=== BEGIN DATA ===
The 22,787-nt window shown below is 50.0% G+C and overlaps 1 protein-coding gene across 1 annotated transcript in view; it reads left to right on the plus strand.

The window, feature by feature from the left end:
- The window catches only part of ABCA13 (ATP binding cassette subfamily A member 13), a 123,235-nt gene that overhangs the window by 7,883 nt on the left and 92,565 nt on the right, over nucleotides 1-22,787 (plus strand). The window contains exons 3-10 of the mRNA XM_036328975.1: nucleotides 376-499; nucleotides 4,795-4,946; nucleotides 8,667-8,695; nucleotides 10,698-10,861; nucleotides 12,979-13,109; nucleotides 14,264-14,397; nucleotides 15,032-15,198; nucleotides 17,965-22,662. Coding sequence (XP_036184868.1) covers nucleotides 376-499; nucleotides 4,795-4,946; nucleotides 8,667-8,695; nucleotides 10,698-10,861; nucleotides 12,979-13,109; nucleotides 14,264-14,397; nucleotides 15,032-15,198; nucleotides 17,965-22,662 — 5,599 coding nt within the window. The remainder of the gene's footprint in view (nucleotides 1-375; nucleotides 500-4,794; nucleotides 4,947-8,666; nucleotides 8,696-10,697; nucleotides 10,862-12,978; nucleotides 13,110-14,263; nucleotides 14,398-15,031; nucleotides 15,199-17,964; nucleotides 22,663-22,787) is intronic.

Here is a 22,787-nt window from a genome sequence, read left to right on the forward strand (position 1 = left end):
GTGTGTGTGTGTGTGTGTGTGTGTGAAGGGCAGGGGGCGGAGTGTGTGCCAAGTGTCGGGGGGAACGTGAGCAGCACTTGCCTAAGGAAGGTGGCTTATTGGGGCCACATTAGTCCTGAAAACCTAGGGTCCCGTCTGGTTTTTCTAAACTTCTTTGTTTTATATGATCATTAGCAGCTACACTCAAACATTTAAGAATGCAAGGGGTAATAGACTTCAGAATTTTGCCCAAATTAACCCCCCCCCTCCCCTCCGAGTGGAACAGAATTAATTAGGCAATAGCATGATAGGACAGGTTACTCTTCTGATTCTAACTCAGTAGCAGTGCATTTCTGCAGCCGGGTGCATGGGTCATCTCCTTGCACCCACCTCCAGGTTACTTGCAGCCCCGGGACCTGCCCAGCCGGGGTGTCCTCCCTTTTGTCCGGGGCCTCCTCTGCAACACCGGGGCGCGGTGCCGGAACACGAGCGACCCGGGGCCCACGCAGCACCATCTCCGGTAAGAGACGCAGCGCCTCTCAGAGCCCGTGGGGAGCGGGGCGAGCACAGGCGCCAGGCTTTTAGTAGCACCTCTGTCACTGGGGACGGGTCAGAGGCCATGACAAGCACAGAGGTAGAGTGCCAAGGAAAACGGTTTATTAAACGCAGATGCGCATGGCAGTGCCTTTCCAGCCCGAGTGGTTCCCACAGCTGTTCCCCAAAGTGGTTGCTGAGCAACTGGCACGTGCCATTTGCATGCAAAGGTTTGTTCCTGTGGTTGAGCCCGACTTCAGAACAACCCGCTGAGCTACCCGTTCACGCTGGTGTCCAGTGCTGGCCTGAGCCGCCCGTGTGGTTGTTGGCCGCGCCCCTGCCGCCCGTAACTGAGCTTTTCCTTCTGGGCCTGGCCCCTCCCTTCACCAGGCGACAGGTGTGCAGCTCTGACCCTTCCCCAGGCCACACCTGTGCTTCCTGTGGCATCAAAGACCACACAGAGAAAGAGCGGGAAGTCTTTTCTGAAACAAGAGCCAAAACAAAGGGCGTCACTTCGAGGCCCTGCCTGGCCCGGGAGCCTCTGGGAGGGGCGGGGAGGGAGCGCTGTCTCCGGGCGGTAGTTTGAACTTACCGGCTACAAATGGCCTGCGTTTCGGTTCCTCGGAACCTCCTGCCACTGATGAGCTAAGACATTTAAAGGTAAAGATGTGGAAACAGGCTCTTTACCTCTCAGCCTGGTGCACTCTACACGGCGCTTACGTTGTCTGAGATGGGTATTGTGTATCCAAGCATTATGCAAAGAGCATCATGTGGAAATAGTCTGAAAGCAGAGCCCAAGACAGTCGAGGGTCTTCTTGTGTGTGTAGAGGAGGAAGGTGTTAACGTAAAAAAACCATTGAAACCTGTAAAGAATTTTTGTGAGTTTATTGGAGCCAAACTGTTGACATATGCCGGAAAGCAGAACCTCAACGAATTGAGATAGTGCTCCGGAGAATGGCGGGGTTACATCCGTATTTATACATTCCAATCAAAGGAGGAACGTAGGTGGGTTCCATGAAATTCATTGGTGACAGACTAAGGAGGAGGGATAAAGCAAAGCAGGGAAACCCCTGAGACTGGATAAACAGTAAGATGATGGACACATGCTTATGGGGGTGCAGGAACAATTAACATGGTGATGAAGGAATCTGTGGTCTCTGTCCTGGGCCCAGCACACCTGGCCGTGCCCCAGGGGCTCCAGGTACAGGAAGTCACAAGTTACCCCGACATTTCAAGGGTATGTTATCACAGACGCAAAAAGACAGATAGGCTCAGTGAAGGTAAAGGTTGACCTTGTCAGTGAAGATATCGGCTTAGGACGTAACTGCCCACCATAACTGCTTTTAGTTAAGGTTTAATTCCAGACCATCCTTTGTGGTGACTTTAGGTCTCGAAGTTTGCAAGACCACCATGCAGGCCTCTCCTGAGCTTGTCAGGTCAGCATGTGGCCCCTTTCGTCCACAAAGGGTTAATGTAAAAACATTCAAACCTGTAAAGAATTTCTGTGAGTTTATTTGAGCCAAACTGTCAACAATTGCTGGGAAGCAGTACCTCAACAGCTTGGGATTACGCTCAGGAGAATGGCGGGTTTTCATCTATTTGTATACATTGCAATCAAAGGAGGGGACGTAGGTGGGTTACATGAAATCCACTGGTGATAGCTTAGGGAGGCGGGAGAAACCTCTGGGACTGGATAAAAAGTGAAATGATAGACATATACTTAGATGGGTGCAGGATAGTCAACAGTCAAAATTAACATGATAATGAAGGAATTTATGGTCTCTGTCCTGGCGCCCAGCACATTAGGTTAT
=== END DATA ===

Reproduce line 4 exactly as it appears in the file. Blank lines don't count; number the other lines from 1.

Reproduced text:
Here is a 22,787-nt window from a genome sequence, read left to right on the forward strand (position 1 = left end):